TRAVEL chiefs have launched a crackdown on pensioner bus pass fraud that is costing the council tax payer thousands.

Now civic chiefs are warning that expired passes will be confiscated if used for travel after it was revealed that invalid permit journeys cost the council £30,000 last year.

They say that invalid permits, such as an older person’s or a disabled person’s pass, can now be identified by bus ticket machines when scanned, which will alert the driver who will then take action.

Currently, a replacement bus pass is sent out to owners two weeks before the expiry date of their pass, with drivers allowing them to complete their discounted journey – with the difference paid to bus companies by the county council – while they wait for a new one to arrive.

But, if they haven’t used it in the past six months, this automatic renewal is cancelled, in a bid to save council money on permits that are not used. However, residents who are eligible can still request one if needed.

Councillor Rob Humby, transport boss at Hampshire County Council, said: “Bus drivers have been able to withdraw expired passes for some time, but technology in the ticket machines is now able to pick up passes which are linked to replacement passes – essentially making sure there are not two passes registered to one person in circulation.

“Last year, around 27,000 journeys were made with invalid passes, costing Hampshire council taxpayers an extra £30,000 towards the cost of the concessionary fare scheme.”

However, this new rule won’t come into effect until January 1, meaning passengers presenting passes which have expired will still be able to use them.

The older person’s bus permit – gained by residents when they reach pensionable age – entitles people to free travel on bus services throughout England from 9.30am to 11pm Monday to Friday and all day at weekends and on public holidays.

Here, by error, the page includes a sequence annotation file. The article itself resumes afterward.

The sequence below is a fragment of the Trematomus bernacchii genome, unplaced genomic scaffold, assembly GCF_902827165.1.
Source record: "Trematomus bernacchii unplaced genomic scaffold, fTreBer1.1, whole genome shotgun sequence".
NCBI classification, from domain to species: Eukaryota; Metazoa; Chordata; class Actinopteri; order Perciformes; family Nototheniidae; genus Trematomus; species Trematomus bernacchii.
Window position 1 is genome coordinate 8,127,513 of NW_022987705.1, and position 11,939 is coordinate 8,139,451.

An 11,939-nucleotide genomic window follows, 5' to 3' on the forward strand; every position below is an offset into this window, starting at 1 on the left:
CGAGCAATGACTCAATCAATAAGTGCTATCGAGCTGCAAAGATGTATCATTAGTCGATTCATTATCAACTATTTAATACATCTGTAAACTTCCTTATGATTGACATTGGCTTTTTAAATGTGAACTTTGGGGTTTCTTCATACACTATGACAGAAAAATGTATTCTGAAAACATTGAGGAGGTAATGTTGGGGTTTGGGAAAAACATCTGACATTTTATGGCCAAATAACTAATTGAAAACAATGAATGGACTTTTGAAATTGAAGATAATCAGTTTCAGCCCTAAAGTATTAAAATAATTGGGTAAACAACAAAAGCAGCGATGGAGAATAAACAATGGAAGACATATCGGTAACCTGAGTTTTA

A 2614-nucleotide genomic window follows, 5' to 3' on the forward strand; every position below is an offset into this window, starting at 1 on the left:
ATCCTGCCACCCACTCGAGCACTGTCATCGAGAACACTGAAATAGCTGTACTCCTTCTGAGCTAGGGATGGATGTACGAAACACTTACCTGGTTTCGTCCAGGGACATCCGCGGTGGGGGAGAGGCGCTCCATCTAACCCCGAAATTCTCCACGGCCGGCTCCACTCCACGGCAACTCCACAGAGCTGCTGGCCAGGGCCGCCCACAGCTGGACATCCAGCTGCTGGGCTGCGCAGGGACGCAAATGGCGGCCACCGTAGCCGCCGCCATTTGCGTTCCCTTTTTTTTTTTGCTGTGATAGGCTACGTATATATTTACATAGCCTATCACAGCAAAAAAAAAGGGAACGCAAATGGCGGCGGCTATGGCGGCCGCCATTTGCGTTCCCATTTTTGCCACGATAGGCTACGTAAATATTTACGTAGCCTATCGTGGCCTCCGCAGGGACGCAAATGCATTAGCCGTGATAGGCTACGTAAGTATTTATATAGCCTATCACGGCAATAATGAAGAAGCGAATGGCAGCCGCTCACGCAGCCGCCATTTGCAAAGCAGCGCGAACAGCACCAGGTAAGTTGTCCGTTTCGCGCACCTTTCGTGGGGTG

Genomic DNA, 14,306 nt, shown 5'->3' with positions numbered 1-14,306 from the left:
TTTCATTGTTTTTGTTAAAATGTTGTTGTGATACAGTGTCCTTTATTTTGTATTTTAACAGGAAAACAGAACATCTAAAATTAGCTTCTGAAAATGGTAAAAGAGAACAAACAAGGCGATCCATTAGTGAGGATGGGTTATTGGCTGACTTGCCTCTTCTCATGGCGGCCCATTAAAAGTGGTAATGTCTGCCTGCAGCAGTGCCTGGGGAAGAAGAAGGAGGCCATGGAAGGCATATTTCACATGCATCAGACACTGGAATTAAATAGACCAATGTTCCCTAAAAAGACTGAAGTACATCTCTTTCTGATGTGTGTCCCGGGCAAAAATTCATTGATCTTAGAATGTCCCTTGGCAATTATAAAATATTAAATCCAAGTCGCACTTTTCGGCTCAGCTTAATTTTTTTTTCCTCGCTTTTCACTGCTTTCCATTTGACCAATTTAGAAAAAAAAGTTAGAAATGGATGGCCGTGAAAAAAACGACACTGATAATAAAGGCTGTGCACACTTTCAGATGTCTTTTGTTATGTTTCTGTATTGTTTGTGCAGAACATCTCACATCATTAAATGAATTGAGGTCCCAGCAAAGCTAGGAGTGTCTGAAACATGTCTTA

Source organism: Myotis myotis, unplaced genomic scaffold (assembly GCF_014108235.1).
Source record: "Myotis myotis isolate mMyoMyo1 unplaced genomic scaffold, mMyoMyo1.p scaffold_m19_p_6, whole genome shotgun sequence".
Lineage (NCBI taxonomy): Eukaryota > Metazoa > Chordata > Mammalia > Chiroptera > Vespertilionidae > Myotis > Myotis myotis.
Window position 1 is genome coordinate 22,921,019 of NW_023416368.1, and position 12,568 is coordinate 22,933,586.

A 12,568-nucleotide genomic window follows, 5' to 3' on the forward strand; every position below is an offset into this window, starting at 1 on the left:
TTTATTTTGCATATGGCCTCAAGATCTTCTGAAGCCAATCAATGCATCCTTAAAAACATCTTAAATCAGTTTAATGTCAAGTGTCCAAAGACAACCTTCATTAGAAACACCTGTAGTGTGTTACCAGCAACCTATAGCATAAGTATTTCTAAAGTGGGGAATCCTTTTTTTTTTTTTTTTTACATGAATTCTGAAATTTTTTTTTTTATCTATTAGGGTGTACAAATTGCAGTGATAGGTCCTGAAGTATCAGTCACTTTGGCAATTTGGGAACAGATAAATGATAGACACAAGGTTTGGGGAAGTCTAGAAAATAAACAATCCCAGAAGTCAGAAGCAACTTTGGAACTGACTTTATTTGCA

A disabled person’s pass entitles people to free all day travel on bus service journeys starting in Hampshire (not Portsmouth and Southampton) regardless of where they are travelling to.

Cllr Humby added: “We are asking holders of concessionary passes to make sure they are using the correct pass before they travel by checking the date to make sure it is still valid. If they have reported a pass lost or stolen, we would ask that they use the replacement pass they’ve been sent.

“The concessionary pass scheme is a valuable aid to independence. It works by paying bus operators for the numbers of passengers, and costs around £13 million each year to implement in Hampshire so it’s important that passes that are no longer valid are withdrawn from circulation. I would urge people whose passes have been lost, stolen or expired to contact Hampshire County Council so they can get a new, valid bus pass as soon as possible.”

To order a replacement pass, go to or email the Concessionary Travel Team:, or phone 0300 555 1376.